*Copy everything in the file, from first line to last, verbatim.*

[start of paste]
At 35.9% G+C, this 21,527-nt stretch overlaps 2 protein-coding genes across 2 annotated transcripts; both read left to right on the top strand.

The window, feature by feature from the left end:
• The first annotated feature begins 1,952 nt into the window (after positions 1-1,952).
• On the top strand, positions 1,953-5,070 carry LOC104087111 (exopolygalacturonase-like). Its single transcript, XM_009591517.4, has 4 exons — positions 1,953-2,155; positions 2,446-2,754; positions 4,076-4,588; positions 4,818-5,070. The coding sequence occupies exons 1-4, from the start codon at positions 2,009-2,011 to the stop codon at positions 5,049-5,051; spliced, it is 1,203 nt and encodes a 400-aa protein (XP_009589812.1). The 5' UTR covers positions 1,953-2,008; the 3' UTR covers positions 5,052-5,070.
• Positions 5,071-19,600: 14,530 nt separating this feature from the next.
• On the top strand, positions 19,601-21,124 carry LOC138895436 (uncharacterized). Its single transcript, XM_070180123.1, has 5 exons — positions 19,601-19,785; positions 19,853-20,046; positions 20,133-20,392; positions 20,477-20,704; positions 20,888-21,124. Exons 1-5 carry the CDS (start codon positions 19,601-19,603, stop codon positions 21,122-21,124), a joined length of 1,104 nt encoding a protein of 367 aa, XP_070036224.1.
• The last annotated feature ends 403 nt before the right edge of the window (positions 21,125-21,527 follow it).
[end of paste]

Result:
At 35.9% G+C, this 21,527-nt stretch overlaps 2 protein-coding genes across 2 annotated transcripts; both read left to right on the top strand.

The window, feature by feature from the left end:
• The first annotated feature begins 1,952 nt into the window (after positions 1-1,952).
• On the top strand, positions 1,953-5,070 carry LOC104087111 (exopolygalacturonase-like). Its single transcript, XM_009591517.4, has 4 exons — positions 1,953-2,155; positions 2,446-2,754; positions 4,076-4,588; positions 4,818-5,070. The coding sequence occupies exons 1-4, from the start codon at positions 2,009-2,011 to the stop codon at positions 5,049-5,051; spliced, it is 1,203 nt and encodes a 400-aa protein (XP_009589812.1). The 5' UTR covers positions 1,953-2,008; the 3' UTR covers positions 5,052-5,070.
• Positions 5,071-19,600: 14,530 nt separating this feature from the next.
• On the top strand, positions 19,601-21,124 carry LOC138895436 (uncharacterized). Its single transcript, XM_070180123.1, has 5 exons — positions 19,601-19,785; positions 19,853-20,046; positions 20,133-20,392; positions 20,477-20,704; positions 20,888-21,124. Exons 1-5 carry the CDS (start codon positions 19,601-19,603, stop codon positions 21,122-21,124), a joined length of 1,104 nt encoding a protein of 367 aa, XP_070036224.1.
• The last annotated feature ends 403 nt before the right edge of the window (positions 21,125-21,527 follow it).